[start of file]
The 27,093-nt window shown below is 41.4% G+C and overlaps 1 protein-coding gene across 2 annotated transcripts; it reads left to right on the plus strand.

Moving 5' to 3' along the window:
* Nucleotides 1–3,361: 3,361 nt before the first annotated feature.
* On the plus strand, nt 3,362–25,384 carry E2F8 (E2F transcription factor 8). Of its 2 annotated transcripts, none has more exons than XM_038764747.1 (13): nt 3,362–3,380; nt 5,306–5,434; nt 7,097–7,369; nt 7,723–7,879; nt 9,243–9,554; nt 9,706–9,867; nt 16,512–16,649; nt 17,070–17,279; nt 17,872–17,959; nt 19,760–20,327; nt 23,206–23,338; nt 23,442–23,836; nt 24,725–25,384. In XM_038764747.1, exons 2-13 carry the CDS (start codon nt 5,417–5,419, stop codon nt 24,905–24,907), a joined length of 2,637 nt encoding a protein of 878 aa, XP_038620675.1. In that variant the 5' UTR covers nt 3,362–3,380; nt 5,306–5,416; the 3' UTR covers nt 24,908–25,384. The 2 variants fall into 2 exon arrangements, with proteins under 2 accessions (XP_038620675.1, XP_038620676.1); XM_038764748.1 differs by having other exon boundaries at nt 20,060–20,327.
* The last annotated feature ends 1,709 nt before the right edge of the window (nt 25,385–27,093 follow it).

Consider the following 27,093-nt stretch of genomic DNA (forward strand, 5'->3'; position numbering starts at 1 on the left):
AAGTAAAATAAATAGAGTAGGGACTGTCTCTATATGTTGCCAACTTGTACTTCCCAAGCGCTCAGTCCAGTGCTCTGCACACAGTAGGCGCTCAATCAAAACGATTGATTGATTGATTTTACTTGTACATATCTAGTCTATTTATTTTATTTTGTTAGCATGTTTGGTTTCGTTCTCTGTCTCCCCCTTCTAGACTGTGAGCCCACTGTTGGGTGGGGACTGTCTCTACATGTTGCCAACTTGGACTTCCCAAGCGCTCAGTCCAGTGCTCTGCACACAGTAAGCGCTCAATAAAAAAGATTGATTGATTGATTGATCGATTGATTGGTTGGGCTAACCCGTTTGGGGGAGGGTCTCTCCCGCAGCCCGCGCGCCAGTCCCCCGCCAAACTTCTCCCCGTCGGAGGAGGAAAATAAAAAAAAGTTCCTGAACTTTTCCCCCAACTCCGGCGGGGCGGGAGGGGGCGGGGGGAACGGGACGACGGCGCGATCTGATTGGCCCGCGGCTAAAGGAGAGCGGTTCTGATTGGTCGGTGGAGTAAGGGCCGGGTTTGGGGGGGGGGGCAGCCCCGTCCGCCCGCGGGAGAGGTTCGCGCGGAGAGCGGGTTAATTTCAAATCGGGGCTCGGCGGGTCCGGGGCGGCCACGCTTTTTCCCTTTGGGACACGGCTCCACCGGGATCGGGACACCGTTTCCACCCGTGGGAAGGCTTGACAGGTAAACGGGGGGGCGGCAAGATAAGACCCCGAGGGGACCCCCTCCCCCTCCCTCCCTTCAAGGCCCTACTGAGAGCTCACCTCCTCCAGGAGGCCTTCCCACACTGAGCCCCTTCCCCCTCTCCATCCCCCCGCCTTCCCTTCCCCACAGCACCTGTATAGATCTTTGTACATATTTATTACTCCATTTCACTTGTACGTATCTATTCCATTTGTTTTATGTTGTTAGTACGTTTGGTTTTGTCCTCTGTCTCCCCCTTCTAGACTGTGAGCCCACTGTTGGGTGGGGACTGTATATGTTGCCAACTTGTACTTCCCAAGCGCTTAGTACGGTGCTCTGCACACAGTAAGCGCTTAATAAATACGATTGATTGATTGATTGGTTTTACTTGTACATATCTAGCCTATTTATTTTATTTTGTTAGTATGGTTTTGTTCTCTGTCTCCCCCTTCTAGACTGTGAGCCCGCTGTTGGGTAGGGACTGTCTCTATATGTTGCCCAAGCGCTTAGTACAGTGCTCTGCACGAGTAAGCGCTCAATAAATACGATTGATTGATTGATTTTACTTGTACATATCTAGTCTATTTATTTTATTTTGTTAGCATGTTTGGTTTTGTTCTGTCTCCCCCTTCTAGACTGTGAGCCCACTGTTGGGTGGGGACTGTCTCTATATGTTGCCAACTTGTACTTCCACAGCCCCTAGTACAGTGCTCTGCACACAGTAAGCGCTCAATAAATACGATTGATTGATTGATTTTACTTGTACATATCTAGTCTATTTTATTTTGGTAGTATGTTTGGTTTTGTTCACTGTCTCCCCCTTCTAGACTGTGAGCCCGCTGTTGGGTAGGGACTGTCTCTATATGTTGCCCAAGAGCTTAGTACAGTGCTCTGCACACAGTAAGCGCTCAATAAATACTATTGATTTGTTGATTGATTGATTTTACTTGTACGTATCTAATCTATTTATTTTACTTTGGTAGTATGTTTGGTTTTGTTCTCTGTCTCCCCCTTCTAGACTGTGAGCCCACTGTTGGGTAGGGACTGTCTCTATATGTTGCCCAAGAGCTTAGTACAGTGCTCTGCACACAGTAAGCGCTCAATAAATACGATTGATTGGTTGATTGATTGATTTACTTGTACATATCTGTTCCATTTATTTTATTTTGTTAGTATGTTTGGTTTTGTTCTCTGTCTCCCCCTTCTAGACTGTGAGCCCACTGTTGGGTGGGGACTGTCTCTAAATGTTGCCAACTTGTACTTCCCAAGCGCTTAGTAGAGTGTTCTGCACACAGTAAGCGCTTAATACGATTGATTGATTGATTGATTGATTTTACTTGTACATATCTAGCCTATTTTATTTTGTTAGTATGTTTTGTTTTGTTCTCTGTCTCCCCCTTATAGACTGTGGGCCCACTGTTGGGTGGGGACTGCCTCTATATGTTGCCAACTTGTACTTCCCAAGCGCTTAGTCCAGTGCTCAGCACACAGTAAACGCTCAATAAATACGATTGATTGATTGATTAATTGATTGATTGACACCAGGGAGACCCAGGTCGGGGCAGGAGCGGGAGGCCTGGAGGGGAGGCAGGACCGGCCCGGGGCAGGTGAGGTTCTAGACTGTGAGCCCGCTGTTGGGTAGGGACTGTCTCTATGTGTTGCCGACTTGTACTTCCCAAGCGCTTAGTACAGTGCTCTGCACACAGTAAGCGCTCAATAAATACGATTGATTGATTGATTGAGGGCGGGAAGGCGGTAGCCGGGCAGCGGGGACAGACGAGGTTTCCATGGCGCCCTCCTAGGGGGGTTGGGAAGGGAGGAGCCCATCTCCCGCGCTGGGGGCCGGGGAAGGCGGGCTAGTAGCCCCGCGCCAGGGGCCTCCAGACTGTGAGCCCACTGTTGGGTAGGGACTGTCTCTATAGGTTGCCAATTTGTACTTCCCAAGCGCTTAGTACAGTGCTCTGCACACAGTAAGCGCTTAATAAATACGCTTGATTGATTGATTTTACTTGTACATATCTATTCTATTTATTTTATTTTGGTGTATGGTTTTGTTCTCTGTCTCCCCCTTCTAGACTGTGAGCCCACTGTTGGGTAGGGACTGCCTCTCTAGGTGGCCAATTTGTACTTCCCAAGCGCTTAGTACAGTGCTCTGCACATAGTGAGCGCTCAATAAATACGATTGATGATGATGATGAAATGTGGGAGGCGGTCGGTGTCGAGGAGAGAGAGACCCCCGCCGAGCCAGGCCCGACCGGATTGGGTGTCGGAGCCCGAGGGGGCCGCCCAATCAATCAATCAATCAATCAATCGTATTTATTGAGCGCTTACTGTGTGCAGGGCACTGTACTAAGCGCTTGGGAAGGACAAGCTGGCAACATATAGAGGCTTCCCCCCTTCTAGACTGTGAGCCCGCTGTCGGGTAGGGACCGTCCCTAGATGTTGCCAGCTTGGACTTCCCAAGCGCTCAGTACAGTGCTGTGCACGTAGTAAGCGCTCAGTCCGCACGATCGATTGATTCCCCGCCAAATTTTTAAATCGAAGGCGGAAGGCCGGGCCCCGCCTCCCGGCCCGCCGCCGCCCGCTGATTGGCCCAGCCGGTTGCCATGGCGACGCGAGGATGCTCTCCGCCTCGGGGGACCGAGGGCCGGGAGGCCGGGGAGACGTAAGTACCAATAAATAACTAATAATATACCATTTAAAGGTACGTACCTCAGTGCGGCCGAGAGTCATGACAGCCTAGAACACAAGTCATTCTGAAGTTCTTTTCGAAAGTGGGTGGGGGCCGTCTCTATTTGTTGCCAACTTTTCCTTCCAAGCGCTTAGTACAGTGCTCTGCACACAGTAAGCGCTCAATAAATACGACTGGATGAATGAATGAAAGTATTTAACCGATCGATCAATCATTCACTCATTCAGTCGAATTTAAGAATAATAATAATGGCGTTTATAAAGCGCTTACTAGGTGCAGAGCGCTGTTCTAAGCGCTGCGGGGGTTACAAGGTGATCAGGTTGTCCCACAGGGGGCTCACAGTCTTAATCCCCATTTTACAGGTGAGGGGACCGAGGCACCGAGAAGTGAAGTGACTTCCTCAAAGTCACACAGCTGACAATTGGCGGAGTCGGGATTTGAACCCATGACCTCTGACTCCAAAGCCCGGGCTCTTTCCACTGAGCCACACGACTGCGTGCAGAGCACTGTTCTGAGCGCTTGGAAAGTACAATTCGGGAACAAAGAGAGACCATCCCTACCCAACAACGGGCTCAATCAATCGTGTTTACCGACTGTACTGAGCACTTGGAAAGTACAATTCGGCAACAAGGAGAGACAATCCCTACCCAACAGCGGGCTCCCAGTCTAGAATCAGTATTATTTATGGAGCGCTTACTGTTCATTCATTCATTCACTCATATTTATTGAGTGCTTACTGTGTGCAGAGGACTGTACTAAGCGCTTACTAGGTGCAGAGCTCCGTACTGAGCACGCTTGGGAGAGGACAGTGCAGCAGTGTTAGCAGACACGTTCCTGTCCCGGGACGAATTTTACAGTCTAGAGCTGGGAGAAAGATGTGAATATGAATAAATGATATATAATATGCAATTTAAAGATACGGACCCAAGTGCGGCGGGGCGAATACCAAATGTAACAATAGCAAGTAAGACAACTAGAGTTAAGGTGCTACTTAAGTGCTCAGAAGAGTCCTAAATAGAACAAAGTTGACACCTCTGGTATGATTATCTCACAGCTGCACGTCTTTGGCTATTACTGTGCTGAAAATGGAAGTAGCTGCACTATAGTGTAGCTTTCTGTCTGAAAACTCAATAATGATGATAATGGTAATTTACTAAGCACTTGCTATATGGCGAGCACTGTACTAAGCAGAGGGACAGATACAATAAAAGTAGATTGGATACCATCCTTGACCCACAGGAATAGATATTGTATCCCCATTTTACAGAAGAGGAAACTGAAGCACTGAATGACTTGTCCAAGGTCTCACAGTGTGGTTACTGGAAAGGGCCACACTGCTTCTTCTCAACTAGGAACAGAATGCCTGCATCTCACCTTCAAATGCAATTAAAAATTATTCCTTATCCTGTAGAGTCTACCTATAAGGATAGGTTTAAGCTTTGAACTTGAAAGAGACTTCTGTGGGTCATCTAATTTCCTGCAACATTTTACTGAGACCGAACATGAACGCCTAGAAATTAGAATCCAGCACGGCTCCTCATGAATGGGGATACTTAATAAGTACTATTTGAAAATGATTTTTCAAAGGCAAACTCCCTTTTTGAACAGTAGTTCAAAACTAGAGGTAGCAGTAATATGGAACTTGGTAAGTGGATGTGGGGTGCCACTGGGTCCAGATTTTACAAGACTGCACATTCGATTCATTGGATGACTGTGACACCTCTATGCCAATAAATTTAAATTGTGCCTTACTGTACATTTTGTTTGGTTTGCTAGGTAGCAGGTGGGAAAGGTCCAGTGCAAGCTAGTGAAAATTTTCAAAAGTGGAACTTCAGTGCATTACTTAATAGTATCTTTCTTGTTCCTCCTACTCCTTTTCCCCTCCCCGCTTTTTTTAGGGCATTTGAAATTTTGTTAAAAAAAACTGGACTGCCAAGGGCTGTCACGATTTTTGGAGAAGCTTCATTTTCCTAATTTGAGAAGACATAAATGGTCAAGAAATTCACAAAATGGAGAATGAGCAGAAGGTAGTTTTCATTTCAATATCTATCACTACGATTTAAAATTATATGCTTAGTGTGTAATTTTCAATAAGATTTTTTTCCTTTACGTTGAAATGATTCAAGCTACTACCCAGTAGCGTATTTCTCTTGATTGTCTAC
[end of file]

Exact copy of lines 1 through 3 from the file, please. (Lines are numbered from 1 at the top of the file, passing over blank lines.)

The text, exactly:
The 27,093-nt window shown below is 41.4% G+C and overlaps 1 protein-coding gene across 2 annotated transcripts; it reads left to right on the plus strand.

Moving 5' to 3' along the window:
* Nucleotides 1–3,361: 3,361 nt before the first annotated feature.